Have we ever elected a write in mayor?
— Bruce Franks Jr (@brucefranksjr) March 9, 2017
Late last week new state rep Bruce Franks Jr. was considering a run for mayor as a write-in candidate, but half a day later he decided not to leave the 78th district that elected him to replace Penny Hubbard.
Today’s post isn’t about Franks or the mayoral race — it’s about write-in vs independent candidates. Some local media understands the difference, some do not. Below are three reports when Franks was considering a write-in campaign:
Under state law, Franks has to sign a declaration of intent and deliver it the Board of Election Commissioners by March 24 to become certified as a write-in candidate.
Earlier Thursday afternoon, Franks sent a tweet posing a simple question: has St. Louis elected a write-in candidate as mayor?
Franks has until March 24 to obtain the necessary signatures, sign a declaration of intent, and deliver them to the Board of Election Commissioners to appear on the ballot.
In order for Franks to be on the April 4 ballot, state law requires franks get necessary signatures, sign a declaration of intent and deliver them to the Board of Election Commissioners by March 24.
The last two mention required signatures but the first doesn’t. All three mention a declaration of intent. So what’s the deal? Let’s start with Fox2’s last sentence: “Franks has until March 24 to obtain the necessary signatures, sign a declaration of intent, and deliver them to the Board of Election Commissioners to appear on the ballot.” (Emphasis added)
Yes, signatures are required if a candidate wants to appear on a general election ballot as an independent (non-party) candidate. A write-in candidate, however, is trying to get voters to write-in their name because they’re not on the ballot.
I shouldn’t be surprised some media didn’t get this right, the St. Louis Board of Elections page How To File For Office fails to explain th three types of candidacy: political party, independent, and write-in. The Missouri Secretary of State website does a much better job of explaining this to candidates:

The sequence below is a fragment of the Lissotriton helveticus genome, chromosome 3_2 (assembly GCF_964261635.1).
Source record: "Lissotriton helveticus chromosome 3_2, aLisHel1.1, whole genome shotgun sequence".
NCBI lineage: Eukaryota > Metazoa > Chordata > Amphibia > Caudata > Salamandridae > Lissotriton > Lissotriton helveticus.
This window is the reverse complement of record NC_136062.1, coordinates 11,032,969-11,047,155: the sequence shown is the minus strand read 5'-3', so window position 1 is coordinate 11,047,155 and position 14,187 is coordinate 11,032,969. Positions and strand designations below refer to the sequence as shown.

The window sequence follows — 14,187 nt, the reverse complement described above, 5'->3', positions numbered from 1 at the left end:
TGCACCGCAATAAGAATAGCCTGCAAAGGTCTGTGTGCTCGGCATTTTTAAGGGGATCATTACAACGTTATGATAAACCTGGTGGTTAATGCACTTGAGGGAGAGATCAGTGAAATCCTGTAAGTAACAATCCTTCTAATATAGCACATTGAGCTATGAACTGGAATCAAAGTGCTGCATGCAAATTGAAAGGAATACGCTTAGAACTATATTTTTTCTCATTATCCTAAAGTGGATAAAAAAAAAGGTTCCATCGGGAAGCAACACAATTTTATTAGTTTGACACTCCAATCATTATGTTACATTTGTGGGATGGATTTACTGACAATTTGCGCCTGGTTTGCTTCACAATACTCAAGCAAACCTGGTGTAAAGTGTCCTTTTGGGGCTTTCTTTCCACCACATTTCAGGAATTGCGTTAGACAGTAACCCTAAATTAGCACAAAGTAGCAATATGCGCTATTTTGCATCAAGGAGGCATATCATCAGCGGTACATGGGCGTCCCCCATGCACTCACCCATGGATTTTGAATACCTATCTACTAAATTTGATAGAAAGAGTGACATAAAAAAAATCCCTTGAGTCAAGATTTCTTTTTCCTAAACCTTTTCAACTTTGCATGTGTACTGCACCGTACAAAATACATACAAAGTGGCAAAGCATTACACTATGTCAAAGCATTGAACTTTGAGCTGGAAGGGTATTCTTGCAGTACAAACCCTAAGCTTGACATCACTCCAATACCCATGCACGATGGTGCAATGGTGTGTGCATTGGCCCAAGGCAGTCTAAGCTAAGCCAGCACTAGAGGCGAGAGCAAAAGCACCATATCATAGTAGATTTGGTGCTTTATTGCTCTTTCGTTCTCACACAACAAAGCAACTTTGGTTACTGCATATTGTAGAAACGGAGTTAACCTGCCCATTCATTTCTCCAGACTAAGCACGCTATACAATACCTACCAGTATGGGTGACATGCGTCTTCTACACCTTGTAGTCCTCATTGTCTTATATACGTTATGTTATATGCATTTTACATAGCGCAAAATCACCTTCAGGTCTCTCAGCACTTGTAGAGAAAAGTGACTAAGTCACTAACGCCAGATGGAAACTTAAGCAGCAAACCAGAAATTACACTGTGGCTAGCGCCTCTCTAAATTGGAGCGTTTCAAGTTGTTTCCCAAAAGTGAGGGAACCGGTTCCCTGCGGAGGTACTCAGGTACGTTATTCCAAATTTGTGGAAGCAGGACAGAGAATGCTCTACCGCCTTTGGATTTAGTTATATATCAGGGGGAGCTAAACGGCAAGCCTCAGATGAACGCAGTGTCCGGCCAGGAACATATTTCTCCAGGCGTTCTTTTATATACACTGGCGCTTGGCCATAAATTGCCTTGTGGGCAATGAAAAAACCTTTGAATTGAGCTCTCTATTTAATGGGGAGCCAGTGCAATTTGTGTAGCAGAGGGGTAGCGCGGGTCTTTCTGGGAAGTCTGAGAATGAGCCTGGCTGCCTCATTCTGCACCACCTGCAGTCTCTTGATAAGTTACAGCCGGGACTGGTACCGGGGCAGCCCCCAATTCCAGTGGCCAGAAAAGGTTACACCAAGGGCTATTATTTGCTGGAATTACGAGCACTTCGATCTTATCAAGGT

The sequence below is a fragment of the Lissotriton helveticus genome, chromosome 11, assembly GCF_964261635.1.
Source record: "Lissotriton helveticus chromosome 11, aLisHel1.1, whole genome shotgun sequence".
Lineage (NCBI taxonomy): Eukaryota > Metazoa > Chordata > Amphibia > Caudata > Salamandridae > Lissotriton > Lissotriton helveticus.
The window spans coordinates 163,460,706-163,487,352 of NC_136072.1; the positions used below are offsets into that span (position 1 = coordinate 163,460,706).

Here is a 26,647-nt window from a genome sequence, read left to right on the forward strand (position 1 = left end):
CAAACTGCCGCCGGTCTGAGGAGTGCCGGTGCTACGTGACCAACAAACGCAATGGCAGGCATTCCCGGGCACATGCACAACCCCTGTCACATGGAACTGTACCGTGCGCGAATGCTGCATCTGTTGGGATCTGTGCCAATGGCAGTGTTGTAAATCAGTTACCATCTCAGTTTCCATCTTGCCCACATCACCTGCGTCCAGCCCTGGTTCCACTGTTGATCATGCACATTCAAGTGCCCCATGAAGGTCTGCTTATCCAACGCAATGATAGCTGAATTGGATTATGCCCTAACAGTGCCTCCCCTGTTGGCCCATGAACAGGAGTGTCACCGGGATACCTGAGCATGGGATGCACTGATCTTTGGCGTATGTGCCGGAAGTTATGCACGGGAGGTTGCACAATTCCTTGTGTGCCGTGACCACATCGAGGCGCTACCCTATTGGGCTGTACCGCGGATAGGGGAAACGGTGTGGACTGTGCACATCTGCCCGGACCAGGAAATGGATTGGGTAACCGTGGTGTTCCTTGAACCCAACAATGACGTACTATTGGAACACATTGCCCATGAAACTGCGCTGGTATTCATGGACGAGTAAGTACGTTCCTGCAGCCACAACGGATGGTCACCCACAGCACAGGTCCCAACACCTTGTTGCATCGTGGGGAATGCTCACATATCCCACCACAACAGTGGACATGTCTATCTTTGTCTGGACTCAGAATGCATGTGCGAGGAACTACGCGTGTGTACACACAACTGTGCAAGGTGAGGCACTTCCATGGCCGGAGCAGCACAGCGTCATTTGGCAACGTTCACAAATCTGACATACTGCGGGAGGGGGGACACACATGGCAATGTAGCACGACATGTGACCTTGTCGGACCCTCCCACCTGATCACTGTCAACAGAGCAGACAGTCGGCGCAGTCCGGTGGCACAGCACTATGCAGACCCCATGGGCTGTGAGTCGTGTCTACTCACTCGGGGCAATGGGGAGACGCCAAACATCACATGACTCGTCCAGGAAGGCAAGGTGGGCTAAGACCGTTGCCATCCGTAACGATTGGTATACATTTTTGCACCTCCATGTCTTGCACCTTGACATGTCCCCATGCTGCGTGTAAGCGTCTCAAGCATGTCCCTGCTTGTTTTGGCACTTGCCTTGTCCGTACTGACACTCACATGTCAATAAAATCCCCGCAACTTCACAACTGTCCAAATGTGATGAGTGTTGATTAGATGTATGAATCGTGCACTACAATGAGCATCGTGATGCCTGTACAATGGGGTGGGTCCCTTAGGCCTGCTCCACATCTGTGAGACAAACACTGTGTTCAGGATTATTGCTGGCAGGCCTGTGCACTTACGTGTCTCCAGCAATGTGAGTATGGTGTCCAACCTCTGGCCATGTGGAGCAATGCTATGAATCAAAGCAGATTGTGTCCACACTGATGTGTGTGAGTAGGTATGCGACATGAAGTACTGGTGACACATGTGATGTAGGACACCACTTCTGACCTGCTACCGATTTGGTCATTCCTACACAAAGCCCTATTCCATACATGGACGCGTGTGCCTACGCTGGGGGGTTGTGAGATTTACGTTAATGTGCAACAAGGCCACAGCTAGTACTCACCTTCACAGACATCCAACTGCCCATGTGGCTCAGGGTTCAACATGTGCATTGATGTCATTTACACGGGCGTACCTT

Primary Election August 7, 2018
The 2018 primary will be held on Tuesday, August 7, 2018 (the 1st Tuesday after the 1st Monday in August for even numbered years, Section 115.121.2, RSMo.). The filing period for candidates for the August 2018 primary election is from February 27, 2018 and ends at 5:00 p.m. on March 27, 2018. (Section 115.349, RSMo.) Individuals voting in the primary election may select a party ballot of his or her choice.
Voters who do not wish to select a party ballot may request a ballot containing other issues, if their jurisdiction’s ballot contains issues.
The five established parties in Missouri are: Republican, Democratic, Libertarian, Green, and Constitution.
Deadline for submitting petitions for independent candidate nominations for the November 6, 2018 election: 5:00 p.m. July 30, 2018 (Section 115.329.1, RSMo.)
Deadline for submitting a write-in candidate declaration of intent for the November 6, 2018 election: 5:00 p.m. October 26, 2018 (Section 115.453(4), RSMo.)
A write-in candidate is a person whose name is not printed on the ballot (Section 115.453(4-6), RSMo.) and who has filed a declaration of intent to be a write-in candidate for election to office with the proper election authority prior to 5:00 p.m. on October 26, 2018 (Section 115.453(4), RSMo.) It is not necessary to file a declaration of intent if there are no candidates on the ballot for that office (Section 115.453(4), RSMo.)
Establishing a New Party
The deadline for submitting petitions for new parties and candidate nominations for the November 6, 2018 election is 5:00 p.m. on July 30, 2018 (Section 115.329.1, RSMo.) Please contact the Elections Division for more information at 573-751-2301 or email at [email protected]
Locally officials don’t want the public to know how to run, but the April 4th ballot includes 6 candidates for mayor. Writing in a name for someone not officially declared as an independent candidate doesn’t count — even if that name got the most votes.
— Steve Patterson